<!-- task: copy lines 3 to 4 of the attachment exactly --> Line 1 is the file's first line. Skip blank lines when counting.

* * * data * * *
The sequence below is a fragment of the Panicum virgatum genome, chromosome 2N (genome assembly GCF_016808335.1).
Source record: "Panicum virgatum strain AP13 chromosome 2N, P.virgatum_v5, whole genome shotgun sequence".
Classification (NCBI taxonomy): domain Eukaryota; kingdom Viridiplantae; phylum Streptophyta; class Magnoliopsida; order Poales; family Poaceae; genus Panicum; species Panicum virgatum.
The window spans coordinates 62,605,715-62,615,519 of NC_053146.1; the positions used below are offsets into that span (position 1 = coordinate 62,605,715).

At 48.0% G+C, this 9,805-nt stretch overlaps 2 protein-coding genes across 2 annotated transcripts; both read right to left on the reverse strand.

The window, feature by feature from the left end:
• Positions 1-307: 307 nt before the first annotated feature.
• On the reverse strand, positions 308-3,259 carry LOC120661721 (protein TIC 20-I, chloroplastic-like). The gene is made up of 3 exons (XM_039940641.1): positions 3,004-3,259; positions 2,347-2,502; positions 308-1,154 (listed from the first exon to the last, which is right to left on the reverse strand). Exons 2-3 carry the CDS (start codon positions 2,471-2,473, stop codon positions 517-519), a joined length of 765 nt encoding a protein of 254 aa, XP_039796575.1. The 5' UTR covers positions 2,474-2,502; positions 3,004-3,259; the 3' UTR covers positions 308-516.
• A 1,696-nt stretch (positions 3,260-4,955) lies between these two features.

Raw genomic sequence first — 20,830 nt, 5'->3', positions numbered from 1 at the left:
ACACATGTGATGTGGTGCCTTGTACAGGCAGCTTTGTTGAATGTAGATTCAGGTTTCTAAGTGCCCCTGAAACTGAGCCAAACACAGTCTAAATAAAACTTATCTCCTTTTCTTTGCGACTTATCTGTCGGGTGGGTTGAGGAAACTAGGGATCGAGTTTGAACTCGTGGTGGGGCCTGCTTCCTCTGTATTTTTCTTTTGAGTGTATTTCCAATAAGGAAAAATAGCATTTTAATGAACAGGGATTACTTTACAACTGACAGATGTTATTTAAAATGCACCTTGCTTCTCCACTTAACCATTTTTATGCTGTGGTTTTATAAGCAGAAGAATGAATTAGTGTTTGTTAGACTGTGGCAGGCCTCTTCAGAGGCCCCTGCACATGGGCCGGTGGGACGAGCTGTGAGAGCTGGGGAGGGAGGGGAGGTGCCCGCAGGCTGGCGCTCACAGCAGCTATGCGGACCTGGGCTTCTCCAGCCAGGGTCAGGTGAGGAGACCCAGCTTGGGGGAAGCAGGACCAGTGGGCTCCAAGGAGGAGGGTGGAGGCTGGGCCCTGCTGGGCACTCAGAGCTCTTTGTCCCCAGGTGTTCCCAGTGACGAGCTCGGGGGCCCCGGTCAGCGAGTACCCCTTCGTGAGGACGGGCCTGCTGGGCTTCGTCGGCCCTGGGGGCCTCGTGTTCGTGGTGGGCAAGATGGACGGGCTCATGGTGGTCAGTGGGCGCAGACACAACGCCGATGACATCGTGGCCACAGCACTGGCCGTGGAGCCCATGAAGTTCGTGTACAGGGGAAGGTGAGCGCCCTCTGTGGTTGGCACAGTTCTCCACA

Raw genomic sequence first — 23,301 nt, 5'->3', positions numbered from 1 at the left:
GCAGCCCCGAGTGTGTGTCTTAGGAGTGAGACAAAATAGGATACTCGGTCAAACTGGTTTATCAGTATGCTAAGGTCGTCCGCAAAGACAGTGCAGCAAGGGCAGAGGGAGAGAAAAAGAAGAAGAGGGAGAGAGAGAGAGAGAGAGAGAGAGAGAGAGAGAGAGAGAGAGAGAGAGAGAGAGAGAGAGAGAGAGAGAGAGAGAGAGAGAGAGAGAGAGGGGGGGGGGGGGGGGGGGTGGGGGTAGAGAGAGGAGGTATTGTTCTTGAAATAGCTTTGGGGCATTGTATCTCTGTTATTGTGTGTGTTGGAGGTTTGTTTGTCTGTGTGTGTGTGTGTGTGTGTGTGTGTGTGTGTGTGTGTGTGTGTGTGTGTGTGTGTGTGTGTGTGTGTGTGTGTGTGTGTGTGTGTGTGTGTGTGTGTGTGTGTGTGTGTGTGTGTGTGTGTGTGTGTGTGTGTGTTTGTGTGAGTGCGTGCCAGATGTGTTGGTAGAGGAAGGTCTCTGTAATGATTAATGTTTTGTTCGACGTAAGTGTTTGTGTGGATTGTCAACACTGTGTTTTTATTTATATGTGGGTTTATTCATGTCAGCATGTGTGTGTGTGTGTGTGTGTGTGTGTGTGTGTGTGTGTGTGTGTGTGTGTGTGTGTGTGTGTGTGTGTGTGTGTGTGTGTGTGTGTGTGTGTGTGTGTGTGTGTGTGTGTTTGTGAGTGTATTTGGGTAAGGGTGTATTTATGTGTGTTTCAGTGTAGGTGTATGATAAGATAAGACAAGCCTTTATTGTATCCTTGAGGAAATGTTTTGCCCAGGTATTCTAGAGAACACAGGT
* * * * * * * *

Classification (NCBI taxonomy): domain Eukaryota; kingdom Viridiplantae; phylum Streptophyta; class Magnoliopsida; order Poales; family Poaceae; genus Panicum; species Panicum virgatum.
The window spans coordinates 62,605,715-62,615,519 of NC_053146.1; the positions used below are offsets into that span (position 1 = coordinate 62,605,715).